|Publication number||US6880983 B2|
|Application number||US 10/101,247|
|Publication date||Apr 19, 2005|
|Filing date||Mar 18, 2002|
|Priority date||Sep 6, 2001|
|Also published as||US20030044131|
|Publication number||10101247, 101247, US 6880983 B2, US 6880983B2, US-B2-6880983, US6880983 B2, US6880983B2|
|Inventors||James Stewart, Jan Lipson|
|Original Assignee||Finisar Corporation|
|Export Citation||BiBTeX, EndNote, RefMan|
|Patent Citations (8), Referenced by (10), Classifications (12), Legal Events (5)|
|External Links: USPTO, USPTO Assignment, Espacenet|
The present application claims priority to U.S. provisional patent application 60/317,836 filed Sep. 6, 2001, which is hereby incorporated by reference.
The present application is related to co-pending U.S. non-provisional application Ser. No. 10/101,260 entitled Compact Laser Package With Integrated Temperature Control, filed herewith and, co-pending U.S. non-provisional application Ser. No. 10/101,248 entitled Control Circuit for Optoelectronic Module with Integrated Temperature Control, filed herewith. These related applications are hereby incorporated by reference.
The present invention is generally related to optoelectronic devices. More specifically, the present invention pertains to an optoelectronic module having thermally isolated components.
It is known that varying the temperature of a laser emitter may affect the wavelength (λ) of the emitted light. In applications where the wavelength of the laser is not critical, it is not important to precisely control the temperature of the laser emitter, and a heat sink is usually sufficient for cooling the laser emitter. However, in some applications such as Dense Wavelength Division Multiplexing (DWDM), it is important to produce light at precise wavelengths and to maintain the laser emitter at precise temperatures. For those applications, a heat sink alone is not sufficient.
Some conventional laser packages contain a large built-in temperature controller to control the temperature of the laser emitter. Some laser packages even contain an elaborate built-in coolant-circulation system for cooling the laser emitter (e.g., a laser diode). Such conventional laser emitter packages, due to their large size, cannot be easily incorporated within pluggable fiber optic transceiver modules, which typically have strict form factor requirements. Miniaturizing the built-in temperature controller, unfortunately, is not an ideal solution because small temperature controllers may not have the necessary heat transfer capability.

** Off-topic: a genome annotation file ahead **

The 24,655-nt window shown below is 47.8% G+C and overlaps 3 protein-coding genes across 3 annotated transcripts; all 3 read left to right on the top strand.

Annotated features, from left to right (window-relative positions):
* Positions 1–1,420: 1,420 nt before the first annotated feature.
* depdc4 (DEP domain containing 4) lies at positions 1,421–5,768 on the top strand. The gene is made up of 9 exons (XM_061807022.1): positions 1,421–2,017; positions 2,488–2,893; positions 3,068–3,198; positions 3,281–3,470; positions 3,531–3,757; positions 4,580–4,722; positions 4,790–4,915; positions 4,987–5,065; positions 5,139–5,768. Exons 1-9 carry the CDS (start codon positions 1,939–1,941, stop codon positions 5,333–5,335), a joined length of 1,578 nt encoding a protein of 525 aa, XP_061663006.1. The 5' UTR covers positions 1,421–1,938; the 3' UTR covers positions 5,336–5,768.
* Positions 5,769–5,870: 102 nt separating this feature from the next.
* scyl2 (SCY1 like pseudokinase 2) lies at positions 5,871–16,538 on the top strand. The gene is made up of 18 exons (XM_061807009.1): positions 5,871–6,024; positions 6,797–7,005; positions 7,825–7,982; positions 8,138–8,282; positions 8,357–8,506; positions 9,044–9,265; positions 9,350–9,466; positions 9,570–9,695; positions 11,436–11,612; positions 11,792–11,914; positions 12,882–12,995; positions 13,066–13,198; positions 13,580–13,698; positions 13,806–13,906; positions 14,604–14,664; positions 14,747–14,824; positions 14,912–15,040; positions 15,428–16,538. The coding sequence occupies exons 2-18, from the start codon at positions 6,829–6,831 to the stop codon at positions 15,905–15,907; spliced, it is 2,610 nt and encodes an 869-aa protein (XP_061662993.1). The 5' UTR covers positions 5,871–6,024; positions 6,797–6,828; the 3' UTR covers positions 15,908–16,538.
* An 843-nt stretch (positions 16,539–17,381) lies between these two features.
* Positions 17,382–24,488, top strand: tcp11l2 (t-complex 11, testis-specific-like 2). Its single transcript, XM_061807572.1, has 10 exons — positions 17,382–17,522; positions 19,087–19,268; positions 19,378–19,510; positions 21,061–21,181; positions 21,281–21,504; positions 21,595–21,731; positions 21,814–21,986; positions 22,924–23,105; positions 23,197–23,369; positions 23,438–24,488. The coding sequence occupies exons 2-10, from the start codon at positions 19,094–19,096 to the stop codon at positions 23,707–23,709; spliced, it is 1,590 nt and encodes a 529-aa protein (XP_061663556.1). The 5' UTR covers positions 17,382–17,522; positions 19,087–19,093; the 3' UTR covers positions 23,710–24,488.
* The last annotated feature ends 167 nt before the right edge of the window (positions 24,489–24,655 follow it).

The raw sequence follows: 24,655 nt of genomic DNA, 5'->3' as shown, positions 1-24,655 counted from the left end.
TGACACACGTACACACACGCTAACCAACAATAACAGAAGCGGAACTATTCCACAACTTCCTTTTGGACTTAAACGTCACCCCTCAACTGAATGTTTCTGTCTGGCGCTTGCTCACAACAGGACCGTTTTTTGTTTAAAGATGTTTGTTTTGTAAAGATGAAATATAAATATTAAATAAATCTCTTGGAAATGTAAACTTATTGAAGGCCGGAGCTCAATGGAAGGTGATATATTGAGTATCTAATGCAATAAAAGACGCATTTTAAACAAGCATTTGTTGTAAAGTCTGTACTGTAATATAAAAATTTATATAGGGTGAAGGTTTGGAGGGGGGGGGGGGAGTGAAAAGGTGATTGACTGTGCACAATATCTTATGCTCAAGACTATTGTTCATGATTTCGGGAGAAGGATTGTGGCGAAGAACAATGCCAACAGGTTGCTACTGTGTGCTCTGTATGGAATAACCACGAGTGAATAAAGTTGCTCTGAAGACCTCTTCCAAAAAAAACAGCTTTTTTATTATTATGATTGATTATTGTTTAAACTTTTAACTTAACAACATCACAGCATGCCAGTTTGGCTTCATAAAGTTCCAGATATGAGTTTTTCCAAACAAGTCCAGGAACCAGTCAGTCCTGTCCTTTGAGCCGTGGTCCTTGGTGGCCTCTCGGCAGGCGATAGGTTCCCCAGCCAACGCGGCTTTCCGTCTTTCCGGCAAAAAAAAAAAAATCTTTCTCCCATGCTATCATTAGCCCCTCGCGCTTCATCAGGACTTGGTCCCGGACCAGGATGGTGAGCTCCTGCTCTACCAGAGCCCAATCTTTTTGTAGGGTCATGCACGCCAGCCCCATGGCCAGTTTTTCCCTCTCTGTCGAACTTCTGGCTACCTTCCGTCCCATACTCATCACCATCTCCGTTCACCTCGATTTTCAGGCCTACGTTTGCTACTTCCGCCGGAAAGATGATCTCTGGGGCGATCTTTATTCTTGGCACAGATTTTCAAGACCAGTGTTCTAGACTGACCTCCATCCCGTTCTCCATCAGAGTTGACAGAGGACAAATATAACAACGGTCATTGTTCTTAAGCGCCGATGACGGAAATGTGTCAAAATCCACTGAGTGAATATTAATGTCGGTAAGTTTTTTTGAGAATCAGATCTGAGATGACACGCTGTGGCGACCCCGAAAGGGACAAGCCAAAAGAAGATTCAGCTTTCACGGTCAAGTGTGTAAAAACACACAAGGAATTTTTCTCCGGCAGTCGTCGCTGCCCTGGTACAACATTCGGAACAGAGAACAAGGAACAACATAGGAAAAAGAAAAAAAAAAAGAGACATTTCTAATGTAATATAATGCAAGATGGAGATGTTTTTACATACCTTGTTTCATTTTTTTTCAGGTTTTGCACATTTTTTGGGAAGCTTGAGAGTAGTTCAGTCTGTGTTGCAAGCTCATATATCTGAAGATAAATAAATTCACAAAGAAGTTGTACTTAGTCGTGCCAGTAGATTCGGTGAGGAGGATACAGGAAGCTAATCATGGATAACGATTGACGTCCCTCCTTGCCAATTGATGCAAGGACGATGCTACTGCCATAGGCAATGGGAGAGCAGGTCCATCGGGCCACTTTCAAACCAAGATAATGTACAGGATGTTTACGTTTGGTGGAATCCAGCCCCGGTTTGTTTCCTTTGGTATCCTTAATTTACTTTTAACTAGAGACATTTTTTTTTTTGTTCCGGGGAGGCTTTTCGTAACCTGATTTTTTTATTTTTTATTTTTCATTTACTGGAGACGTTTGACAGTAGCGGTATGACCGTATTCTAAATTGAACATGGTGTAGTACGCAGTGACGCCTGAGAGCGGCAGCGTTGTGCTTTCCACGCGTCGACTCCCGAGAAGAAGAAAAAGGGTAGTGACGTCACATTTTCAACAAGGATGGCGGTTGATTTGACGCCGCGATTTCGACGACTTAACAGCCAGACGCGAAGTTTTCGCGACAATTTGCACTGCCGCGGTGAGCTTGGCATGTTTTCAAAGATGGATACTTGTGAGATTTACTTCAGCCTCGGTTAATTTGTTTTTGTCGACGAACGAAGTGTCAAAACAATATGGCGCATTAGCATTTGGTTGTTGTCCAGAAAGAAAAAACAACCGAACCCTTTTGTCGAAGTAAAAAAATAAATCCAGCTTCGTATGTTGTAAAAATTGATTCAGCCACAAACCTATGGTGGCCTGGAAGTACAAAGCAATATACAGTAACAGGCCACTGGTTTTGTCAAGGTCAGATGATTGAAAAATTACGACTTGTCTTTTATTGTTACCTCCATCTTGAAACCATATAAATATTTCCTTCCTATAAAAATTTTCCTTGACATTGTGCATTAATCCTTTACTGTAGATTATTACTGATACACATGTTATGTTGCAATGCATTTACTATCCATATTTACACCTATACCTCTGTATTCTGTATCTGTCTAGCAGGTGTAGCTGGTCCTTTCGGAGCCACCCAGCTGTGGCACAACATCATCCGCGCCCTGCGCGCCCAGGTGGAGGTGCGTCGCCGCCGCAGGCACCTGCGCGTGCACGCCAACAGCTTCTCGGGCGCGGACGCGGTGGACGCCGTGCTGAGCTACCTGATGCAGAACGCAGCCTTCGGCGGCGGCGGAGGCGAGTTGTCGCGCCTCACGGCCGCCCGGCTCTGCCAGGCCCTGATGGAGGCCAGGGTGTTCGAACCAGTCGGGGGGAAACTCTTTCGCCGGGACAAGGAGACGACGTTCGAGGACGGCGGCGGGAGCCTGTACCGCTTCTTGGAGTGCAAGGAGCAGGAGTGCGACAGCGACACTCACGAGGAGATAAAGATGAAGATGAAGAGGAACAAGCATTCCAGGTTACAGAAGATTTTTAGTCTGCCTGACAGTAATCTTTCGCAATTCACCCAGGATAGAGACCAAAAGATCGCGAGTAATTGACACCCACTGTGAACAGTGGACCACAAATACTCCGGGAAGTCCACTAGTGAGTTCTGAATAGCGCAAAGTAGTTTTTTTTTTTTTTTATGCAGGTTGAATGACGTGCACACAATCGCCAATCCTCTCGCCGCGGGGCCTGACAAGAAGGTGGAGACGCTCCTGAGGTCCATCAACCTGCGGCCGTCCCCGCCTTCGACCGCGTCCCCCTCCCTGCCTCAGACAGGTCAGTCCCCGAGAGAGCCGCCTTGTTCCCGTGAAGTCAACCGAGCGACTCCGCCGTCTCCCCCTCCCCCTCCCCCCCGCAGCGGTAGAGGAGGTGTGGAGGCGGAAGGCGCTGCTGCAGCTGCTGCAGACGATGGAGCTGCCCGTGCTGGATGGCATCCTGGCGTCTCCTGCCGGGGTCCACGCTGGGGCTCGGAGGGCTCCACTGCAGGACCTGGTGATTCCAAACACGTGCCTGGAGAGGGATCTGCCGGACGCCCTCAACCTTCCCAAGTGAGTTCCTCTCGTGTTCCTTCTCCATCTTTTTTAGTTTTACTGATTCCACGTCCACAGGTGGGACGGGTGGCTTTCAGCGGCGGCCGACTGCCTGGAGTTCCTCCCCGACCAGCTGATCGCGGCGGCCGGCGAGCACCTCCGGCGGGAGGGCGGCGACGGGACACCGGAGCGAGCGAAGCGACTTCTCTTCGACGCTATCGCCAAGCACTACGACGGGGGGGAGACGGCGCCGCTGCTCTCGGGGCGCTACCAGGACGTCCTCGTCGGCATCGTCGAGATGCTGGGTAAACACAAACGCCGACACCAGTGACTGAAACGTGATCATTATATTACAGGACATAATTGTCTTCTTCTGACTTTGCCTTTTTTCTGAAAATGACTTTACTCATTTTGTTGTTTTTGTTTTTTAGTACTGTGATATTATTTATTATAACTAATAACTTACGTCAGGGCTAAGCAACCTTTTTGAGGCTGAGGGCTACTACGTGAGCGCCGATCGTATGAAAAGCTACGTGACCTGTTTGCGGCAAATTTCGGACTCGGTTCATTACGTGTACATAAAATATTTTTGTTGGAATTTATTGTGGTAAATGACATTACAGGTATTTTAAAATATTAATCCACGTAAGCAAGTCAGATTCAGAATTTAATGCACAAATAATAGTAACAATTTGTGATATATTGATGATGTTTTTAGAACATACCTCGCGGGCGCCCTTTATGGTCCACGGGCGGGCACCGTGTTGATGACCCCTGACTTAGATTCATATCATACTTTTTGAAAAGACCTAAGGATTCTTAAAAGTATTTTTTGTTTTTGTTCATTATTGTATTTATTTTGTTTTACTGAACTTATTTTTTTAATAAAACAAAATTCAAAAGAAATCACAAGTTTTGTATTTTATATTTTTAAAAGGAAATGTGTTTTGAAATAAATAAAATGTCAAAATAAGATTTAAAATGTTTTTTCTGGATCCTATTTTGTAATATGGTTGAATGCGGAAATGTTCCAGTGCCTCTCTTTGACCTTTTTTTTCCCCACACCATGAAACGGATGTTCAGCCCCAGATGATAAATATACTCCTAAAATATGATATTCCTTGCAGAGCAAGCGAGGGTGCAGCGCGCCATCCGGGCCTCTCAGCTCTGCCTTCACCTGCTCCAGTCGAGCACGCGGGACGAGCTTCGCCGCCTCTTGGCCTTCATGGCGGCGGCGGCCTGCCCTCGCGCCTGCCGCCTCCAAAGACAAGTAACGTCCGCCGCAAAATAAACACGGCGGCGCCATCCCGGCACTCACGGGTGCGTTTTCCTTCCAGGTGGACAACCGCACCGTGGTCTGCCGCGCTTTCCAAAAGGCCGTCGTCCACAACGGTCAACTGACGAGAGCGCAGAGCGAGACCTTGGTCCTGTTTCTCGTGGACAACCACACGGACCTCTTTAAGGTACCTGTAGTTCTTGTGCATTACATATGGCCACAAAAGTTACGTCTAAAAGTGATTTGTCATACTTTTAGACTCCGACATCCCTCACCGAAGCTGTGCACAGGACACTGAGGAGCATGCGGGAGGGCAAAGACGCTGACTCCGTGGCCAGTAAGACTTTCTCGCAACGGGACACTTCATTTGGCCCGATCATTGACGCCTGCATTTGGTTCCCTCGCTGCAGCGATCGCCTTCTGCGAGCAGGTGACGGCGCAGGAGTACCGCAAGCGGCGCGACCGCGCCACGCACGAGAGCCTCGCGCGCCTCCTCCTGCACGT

Accordingly, there exists a need for an apparatus for precisely controlling the temperature of a laser emitter without using a laser package that contains a large built-in temperature controller such that temperature control functionality can be implemented in an optoelectronic transceiver or transmitter module.
An embodiment of the present invention is a thermally-regulated optoelectronic transceiver module that conforms with industry standard form factors. The optoelectronic transceiver module in this embodiment utilizes a conventional transistor outline (“TO”) laser package, sometimes called a “TO can.” The TO laser package is disposed in a module housing that conforms to a predetermined form factor (e.g., the GBIC transceiver form factor). Within the module housing, the optoelectronic transceiver module includes a temperature controller operable to regulate the temperature of the laser package. The optoelectronic transceiver module further includes a thermal isolator that thermally isolates the TO laser package from some of the optically passive and temperature insensitive components.
In the absence of the thermal isolator, the temperature controller regulates the temperature of the entire optoelectronic transceiver module including the temperature insensitive components. The presence of the thermal isolator eliminates the need for heating or cooling temperature insensitive components and thereby substantially increases the effectiveness of the temperature controller. The increased effectiveness allows the use of temperature controllers that use less power and that are compact enough to fit into pluggable transceiver or transmitter modules.
In one embodiment of the present invention, the thermal isolator is a piece of ceramic with low thermal conductivity disposed between a laser mount structure and an optical fiber receptacle structure. In other embodiments, the thermal isolator may include a plurality of round elements that are made of a ceramic material with low thermal conductivity. Additional thermal isolation may be achieved by using spacing elements to reduce the contact area between the optical fiber receptacle structure and the module housing and by using spacing elements to eliminate direct contact between a set of screws and the laser mount structure.
For a better understanding of the invention, reference should be made to the following detailed description taken in conjunction with the accompanying drawings, in which:
Preferred embodiments of the invention are described below. In the interest of clarity, not all features of an actual implementation are described. It will be appreciated that in the development of any such implementation, numerous implementation-specific decisions must be made to achieve the developers' specific goals, such as compliance with system-related and business-related constraints and compliance with the constraints of various existing and yet to be determined form factors. Moreover, it will be appreciated that such a development effort might be complex and time-consuming, but would nevertheless be a routine undertaking for those of ordinary skill in the art having the benefit of this disclosure.
In the present discussion, a laser emitter is a temperature sensitive and optically active component. Furthermore, in the present discussion, optically passive components include optical fibers, optical fiber receptacle structures, and laser mount structures.
With reference still to
Also illustrated in
In another embodiment, the physical dimensions of the module housing are: width, 0.54 inches or less; length, 2.24 inches or less; and height, 0.34 inches or less. The SFP MSA (Small Form Factor Pluggable Multisource Agreement) requires the dimensions of a compliant module housing to be approximately 0.54″×2.24″×0.34″. Thus, the module housing in that embodiment meets the form factor requirements of the SFP standard. Note that the present invention is not limited to the form factor requirements described above. A person of ordinary skill in the art having the benefit of this disclosure will appreciate that the present invention is adaptable to various existing or yet to be determined form factors, some of which can be smaller.